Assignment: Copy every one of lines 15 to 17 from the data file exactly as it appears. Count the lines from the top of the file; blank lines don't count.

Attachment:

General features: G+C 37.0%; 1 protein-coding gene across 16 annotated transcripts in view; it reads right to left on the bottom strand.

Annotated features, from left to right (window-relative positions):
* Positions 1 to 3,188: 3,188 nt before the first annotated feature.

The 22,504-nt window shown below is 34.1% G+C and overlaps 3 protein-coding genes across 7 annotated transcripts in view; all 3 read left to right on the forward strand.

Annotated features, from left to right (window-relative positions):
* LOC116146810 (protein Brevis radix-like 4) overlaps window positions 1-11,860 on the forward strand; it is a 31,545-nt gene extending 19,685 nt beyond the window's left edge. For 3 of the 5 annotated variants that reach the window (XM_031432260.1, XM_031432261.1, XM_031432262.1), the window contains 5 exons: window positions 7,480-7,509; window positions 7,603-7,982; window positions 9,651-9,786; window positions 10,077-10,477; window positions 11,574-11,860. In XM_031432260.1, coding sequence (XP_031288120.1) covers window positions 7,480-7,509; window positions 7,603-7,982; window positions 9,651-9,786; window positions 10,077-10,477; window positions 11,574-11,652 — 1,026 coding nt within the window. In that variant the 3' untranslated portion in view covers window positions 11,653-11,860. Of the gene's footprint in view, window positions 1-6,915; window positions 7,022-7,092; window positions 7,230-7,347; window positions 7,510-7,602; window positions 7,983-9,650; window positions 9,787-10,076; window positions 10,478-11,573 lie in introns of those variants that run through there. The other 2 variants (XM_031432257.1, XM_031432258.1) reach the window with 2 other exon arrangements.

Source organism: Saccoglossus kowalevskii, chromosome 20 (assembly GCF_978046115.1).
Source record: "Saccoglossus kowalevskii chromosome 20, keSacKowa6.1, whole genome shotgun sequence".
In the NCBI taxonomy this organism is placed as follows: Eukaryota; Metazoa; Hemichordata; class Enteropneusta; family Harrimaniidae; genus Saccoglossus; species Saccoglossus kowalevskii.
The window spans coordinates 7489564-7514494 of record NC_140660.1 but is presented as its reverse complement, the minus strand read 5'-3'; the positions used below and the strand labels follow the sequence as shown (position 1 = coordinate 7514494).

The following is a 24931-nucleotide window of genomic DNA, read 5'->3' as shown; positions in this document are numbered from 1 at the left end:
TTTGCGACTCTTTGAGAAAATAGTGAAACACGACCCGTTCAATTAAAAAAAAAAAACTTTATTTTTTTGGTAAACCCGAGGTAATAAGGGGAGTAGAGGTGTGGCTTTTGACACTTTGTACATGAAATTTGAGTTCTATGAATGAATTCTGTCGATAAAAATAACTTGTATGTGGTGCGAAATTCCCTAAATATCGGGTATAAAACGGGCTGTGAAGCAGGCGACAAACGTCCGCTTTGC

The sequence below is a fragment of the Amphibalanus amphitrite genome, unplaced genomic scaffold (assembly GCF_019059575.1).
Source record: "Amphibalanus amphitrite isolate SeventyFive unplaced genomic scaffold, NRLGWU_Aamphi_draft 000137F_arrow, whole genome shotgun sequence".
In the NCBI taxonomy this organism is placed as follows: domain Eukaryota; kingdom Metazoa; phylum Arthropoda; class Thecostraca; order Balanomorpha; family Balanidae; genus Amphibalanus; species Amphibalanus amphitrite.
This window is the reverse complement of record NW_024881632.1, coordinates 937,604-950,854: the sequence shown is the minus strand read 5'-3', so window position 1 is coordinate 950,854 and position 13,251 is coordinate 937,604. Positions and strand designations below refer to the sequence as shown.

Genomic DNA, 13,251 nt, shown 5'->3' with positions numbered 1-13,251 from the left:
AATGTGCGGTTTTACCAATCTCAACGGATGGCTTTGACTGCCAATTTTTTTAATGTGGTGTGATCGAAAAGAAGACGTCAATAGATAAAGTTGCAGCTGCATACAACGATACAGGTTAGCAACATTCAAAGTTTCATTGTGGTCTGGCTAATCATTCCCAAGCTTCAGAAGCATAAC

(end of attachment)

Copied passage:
In the NCBI taxonomy this organism is placed as follows: domain Eukaryota; kingdom Metazoa; phylum Arthropoda; class Thecostraca; order Balanomorpha; family Balanidae; genus Amphibalanus; species Amphibalanus amphitrite.
This window is the reverse complement of record NW_024881632.1, coordinates 937,604-950,854: the sequence shown is the minus strand read 5'-3', so window position 1 is coordinate 950,854 and position 13,251 is coordinate 937,604. Positions and strand designations below refer to the sequence as shown.

Genomic DNA, 13,251 nt, shown 5'->3' with positions numbered 1-13,251 from the left: